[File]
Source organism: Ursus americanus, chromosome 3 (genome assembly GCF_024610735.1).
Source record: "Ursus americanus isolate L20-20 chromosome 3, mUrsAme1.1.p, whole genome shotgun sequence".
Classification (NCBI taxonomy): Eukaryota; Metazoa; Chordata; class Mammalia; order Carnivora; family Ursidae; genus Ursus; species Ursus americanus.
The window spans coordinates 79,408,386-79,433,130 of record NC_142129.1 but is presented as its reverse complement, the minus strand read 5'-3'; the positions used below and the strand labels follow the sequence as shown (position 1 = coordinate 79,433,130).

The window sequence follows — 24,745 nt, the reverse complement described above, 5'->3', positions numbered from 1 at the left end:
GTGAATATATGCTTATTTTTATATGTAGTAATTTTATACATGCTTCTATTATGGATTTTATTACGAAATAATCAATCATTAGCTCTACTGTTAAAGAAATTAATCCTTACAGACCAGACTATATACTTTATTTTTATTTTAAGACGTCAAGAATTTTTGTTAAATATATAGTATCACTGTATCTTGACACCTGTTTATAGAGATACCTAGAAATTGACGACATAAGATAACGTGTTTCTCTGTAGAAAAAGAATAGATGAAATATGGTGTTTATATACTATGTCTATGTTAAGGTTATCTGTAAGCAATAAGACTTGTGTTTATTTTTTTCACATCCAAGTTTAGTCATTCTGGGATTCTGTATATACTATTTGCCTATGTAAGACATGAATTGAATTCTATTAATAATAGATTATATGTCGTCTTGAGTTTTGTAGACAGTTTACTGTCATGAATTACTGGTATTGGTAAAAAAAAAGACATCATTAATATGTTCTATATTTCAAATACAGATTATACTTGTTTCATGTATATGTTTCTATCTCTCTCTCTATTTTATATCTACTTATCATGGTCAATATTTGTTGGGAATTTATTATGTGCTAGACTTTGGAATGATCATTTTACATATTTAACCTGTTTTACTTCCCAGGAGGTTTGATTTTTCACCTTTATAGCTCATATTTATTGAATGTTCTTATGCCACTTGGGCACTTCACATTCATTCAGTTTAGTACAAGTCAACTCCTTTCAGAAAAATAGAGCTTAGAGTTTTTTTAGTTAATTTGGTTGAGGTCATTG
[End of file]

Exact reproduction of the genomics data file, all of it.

Source organism: Ursus americanus, chromosome 3 (genome assembly GCF_024610735.1).
Source record: "Ursus americanus isolate L20-20 chromosome 3, mUrsAme1.1.p, whole genome shotgun sequence".
Classification (NCBI taxonomy): Eukaryota; Metazoa; Chordata; class Mammalia; order Carnivora; family Ursidae; genus Ursus; species Ursus americanus.
The window spans coordinates 79,408,386-79,433,130 of record NC_142129.1 but is presented as its reverse complement, the minus strand read 5'-3'; the positions used below and the strand labels follow the sequence as shown (position 1 = coordinate 79,433,130).

The window sequence follows — 24,745 nt, the reverse complement described above, 5'->3', positions numbered from 1 at the left end:
GTGAATATATGCTTATTTTTATATGTAGTAATTTTATACATGCTTCTATTATGGATTTTATTACGAAATAATCAATCATTAGCTCTACTGTTAAAGAAATTAATCCTTACAGACCAGACTATATACTTTATTTTTATTTTAAGACGTCAAGAATTTTTGTTAAATATATAGTATCACTGTATCTTGACACCTGTTTATAGAGATACCTAGAAATTGACGACATAAGATAACGTGTTTCTCTGTAGAAAAAGAATAGATGAAATATGGTGTTTATATACTATGTCTATGTTAAGGTTATCTGTAAGCAATAAGACTTGTGTTTATTTTTTTCACATCCAAGTTTAGTCATTCTGGGATTCTGTATATACTATTTGCCTATGTAAGACATGAATTGAATTCTATTAATAATAGATTATATGTCGTCTTGAGTTTTGTAGACAGTTTACTGTCATGAATTACTGGTATTGGTAAAAAAAAAGACATCATTAATATGTTCTATATTTCAAATACAGATTATACTTGTTTCATGTATATGTTTCTATCTCTCTCTCTATTTTATATCTACTTATCATGGTCAATATTTGTTGGGAATTTATTATGTGCTAGACTTTGGAATGATCATTTTACATATTTAACCTGTTTTACTTCCCAGGAGGTTTGATTTTTCACCTTTATAGCTCATATTTATTGAATGTTCTTATGCCACTTGGGCACTTCACATTCATTCAGTTTAGTACAAGTCAACTCCTTTCAGAAAAATAGAGCTTAGAGTTTTTTTAGTTAATTTGGTTGAGGTCATTG